In any case my 2015 K52 drive train shifts way better than my 1999 R259 drive train. My '99 shifted just like my 1971 /5 showing no progress in 28 years! Glad they finally did something if still not benchmark.


If the good old days were so damn good, why did we bother to invent modern times?

Most missed bike: Bultaco Sherpa T 326
#995420 - 08/25/17 08:00 PM Re: Shifting gears in the WB's [Re: Alfred02]  
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Limecreek Offline
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Originally Posted By: Alfred02
Originally Posted By: RecentConvert
I am in the camp of those believing BMW should outsources both the design and manufacturing of the transmissions in their wethead bikes. Simply outsourcing manufacturing is not enough, the best manufacturing won't fix a poor design.

I wrote a 2015 R1200RS while mine was in for service and it shifted absolutely perfect. No clunk at any stage, including clutch-less shifting and starting from stop in Neutral.
So they seem to exist.


Yup my RS shifts flawlessly. But I did take the time to adjust my shift lever as I've done with all my BMWs. That alone makes a huge difference.

Putting pressure on the lever prior to shifting that so many on this and other forums prescribe is not necessary and in fact risks damage or premature wear of the shift forks.

#995440 - 08/26/17 01:18 AM Re: Shifting gears in the WB's [Re: Limecreek]  
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Limecreek, When you say you've adjusted your shift lever/linkage, can you elaborate on this? Was this per the manual process and specs or to a different process and specs that can share with us?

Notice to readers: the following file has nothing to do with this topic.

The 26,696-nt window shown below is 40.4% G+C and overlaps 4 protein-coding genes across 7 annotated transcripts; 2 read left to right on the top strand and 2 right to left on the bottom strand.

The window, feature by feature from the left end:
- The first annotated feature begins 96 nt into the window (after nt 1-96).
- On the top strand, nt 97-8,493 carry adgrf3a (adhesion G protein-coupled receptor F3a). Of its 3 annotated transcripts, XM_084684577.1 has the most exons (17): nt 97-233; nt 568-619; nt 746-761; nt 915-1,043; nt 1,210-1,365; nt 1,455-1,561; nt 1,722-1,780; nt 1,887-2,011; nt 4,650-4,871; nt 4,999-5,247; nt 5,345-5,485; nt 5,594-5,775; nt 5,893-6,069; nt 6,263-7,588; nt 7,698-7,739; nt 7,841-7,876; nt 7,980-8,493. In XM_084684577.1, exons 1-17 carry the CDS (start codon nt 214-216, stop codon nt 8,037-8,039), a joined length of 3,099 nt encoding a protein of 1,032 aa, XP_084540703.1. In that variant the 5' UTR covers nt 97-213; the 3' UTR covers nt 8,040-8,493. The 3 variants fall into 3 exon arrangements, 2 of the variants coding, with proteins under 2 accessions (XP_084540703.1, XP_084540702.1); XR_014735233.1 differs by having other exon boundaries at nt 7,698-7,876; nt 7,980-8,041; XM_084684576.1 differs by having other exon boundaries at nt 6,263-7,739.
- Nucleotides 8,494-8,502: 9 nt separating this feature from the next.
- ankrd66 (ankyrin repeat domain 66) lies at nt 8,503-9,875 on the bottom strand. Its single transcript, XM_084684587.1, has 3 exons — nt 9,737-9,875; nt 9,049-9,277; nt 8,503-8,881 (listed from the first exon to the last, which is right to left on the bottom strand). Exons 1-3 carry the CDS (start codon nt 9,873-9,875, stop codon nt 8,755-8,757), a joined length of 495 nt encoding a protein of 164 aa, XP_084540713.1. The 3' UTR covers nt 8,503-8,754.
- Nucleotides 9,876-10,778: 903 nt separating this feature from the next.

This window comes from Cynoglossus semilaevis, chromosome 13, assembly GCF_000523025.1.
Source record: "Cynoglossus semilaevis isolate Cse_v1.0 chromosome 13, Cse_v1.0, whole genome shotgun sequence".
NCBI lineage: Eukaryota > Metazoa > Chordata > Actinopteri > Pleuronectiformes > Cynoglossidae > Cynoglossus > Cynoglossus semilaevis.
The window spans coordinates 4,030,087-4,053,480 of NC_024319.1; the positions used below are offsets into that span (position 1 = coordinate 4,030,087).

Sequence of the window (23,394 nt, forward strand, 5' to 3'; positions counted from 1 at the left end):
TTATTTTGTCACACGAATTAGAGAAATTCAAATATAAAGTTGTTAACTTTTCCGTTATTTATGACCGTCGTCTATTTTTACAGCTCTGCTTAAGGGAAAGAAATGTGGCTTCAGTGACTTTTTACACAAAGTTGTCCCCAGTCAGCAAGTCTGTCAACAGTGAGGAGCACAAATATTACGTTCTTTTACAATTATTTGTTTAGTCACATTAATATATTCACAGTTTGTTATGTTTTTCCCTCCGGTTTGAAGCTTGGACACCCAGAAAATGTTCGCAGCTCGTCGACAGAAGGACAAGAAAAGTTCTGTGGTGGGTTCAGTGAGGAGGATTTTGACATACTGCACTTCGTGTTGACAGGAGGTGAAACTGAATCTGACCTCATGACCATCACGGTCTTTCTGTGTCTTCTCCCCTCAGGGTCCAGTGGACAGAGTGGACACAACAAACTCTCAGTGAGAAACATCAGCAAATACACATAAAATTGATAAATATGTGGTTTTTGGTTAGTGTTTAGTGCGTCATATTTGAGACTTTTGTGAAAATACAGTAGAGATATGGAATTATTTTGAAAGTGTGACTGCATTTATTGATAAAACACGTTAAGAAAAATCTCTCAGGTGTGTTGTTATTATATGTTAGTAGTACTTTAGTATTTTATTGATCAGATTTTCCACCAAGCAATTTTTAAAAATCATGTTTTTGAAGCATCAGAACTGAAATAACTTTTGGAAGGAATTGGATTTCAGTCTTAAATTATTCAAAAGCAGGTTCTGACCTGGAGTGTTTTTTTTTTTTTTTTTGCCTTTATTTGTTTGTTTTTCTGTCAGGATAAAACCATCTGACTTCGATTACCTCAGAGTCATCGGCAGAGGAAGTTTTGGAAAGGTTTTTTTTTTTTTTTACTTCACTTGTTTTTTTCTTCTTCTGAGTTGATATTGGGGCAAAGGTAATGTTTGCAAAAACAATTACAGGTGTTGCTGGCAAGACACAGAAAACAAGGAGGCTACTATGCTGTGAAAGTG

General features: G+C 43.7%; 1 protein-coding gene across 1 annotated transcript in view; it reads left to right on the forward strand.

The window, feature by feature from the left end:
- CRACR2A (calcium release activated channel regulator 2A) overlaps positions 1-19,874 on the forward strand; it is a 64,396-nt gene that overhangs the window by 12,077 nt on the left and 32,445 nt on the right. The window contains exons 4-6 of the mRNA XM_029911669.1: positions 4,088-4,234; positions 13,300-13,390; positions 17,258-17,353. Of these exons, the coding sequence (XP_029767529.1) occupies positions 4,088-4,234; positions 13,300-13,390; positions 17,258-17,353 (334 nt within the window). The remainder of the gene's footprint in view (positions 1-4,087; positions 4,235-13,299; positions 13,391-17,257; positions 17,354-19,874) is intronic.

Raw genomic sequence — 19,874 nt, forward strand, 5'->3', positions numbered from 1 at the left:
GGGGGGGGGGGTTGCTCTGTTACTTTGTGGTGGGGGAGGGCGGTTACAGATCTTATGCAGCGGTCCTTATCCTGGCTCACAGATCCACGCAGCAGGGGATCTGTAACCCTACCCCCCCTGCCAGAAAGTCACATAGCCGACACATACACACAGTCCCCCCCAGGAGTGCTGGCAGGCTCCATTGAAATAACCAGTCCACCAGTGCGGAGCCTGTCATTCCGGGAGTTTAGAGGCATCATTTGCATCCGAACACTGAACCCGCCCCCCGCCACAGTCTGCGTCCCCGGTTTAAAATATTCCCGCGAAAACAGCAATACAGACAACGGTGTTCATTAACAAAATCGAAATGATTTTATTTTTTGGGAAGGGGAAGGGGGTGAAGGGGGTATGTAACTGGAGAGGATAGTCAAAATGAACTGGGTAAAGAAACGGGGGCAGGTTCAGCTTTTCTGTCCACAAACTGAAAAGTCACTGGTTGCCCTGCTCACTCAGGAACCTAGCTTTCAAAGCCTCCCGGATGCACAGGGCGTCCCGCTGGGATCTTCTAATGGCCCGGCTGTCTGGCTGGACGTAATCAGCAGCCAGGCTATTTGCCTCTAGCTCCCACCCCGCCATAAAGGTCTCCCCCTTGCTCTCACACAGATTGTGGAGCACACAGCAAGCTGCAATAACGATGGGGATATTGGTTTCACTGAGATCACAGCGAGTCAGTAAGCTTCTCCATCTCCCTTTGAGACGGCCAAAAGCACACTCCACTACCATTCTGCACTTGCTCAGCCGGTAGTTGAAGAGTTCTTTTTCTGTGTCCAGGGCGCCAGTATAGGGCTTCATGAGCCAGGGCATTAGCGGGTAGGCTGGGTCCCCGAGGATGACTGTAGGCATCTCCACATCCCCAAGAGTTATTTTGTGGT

Thanks,


____________
2004 R1150RT
#995451 - 08/26/17 05:53 AM Re: Shifting gears in the WB's [Re: fastlarry]  
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fastlarry Offline
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FYI there is: a 30% drop in engine speed from 1st to 2nd:
24% drop in engine speed from 2nd to 3rd
18% drop in engine speed from 3rd to 4th
11% drop in engine speed from 4th to 5th
10% drop in engine speed from 5th to 6 th

Those close ratios in the higher gears promote smooth quite shifting with or without Gear Shift Assistant. That 30% drop from 1st to 2nd promotes easy takeoff from stopping on an upward hill. You need that on a heavy road going bike, fully ladened. The gear ratios get closer as you shift up and so shifting become quiet and smooth. To make a smooth shift from 1st to 2nd you have to let the engine slow a little before making the shift. To shift down from 2nd to 1st blip the throttle a bit. Old school stuff.
I you had a close ratio box on a heavy road bike you'd have to slip the clutch getting it going. On a race/track bike this is acceptable. Now, if you had an engine that would produce adequate torque at idle you could use that to get away with a lower 1 st gear ration. Those engines aren't much fun at high speed.

These designs are a compromise and engineers work long and hard to make a workable package for all riders in all conditions. I hate hearing them get trashed in these forums by riders who haven't a clue what it takes to engineer such a package.

As you ride them more and work with the shifter and throttle you can gain a lot of smoothness, a much better alternative than frying the clutch.


Larry
2016 BMW R1200RT